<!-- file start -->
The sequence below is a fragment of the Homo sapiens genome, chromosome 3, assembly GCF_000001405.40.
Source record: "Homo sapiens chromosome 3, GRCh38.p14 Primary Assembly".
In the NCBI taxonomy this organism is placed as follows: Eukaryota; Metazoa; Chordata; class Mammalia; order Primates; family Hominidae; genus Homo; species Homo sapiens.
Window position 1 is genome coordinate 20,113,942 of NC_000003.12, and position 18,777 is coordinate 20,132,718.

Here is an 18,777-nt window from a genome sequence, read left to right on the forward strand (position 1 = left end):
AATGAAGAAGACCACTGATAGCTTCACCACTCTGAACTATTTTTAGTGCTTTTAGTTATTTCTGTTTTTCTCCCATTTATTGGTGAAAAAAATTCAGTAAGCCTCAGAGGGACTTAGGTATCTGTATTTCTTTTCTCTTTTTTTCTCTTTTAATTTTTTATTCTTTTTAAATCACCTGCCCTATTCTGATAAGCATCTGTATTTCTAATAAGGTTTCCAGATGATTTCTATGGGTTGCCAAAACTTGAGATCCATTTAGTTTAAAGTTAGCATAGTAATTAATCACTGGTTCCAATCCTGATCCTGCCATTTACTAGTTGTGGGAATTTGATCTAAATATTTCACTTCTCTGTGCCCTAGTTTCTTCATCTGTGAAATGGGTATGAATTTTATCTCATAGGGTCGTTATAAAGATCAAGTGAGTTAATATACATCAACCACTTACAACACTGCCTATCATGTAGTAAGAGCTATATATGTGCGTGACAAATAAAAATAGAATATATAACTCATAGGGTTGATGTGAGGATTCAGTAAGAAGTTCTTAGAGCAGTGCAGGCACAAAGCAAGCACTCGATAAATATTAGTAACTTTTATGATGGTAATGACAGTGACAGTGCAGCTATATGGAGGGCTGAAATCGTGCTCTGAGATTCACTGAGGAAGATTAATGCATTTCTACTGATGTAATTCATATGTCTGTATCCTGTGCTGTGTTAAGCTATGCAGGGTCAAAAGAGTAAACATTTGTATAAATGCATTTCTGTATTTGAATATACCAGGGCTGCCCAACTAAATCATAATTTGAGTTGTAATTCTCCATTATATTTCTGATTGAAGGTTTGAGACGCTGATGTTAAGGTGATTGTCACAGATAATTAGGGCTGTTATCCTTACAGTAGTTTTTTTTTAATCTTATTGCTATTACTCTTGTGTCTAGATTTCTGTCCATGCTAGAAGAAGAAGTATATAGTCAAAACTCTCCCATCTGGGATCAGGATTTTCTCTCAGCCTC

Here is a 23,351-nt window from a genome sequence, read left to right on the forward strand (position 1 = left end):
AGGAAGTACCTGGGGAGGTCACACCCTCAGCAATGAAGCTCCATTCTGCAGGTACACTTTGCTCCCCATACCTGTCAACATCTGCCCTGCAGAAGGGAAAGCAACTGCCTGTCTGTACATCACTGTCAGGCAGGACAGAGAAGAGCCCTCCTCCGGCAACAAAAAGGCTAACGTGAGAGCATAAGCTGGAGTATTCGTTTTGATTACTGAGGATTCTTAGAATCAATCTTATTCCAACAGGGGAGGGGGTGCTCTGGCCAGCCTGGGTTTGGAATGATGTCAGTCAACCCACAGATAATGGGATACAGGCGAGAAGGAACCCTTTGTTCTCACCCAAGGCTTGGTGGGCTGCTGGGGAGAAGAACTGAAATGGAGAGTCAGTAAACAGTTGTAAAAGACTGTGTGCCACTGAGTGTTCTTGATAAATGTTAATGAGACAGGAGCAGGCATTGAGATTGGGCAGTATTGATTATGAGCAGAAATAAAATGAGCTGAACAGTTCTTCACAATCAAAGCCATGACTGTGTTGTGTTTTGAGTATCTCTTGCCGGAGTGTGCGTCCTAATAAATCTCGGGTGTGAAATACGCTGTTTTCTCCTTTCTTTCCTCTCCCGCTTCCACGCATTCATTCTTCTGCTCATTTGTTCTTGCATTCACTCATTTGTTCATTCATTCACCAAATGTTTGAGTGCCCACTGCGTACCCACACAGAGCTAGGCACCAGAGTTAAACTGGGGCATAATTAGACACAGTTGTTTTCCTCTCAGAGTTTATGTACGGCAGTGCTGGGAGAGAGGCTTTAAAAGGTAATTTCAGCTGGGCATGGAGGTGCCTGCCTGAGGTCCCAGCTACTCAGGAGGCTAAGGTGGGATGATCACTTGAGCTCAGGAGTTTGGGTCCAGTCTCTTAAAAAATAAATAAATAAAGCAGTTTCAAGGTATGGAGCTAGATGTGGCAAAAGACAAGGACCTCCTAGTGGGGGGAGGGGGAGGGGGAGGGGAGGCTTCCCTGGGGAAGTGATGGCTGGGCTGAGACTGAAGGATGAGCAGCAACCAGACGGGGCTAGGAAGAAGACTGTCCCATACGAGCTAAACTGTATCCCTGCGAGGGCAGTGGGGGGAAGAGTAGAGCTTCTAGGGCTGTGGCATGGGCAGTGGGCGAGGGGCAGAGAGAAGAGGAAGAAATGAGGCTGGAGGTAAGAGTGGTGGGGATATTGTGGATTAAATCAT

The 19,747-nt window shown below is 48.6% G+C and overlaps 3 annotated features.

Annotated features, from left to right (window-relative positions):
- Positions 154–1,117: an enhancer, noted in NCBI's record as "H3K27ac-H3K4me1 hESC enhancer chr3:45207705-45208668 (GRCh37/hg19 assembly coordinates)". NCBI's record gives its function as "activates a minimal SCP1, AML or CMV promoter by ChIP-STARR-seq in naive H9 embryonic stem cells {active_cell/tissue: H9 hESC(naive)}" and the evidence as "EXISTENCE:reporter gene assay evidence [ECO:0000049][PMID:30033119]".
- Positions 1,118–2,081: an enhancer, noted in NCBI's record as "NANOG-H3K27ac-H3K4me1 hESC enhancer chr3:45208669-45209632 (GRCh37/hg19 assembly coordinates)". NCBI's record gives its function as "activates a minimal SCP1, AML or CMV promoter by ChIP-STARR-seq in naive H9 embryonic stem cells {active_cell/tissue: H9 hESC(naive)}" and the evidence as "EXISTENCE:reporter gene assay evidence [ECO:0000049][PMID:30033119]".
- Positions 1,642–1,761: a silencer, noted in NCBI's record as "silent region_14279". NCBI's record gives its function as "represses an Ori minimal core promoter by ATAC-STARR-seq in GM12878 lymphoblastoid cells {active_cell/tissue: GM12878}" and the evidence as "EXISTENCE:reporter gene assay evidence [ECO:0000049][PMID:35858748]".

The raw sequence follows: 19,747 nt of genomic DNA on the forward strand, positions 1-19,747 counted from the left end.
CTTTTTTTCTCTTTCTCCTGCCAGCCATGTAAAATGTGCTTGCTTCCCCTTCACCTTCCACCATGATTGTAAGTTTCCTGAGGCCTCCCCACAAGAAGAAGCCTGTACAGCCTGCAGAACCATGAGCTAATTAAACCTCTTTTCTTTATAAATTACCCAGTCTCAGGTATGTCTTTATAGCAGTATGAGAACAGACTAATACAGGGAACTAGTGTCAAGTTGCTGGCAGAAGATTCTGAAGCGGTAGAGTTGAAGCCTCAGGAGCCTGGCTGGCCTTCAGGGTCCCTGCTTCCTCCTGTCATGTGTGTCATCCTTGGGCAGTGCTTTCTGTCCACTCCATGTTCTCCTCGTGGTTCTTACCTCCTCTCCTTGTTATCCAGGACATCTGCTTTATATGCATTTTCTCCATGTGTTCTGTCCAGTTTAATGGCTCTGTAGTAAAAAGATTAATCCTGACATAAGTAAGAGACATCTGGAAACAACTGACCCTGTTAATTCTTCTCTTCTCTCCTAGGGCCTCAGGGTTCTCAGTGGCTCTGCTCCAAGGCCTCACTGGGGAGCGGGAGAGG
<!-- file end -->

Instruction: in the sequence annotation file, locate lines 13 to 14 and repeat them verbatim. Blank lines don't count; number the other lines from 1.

- Positions 1,642–1,761: a silencer, noted in NCBI's record as "silent region_14279". NCBI's record gives its function as "represses an Ori minimal core promoter by ATAC-STARR-seq in GM12878 lymphoblastoid cells {active_cell/tissue: GM12878}" and the evidence as "EXISTENCE:reporter gene assay evidence [ECO:0000049][PMID:35858748]".

The raw sequence follows: 19,747 nt of genomic DNA on the forward strand, positions 1-19,747 counted from the left end.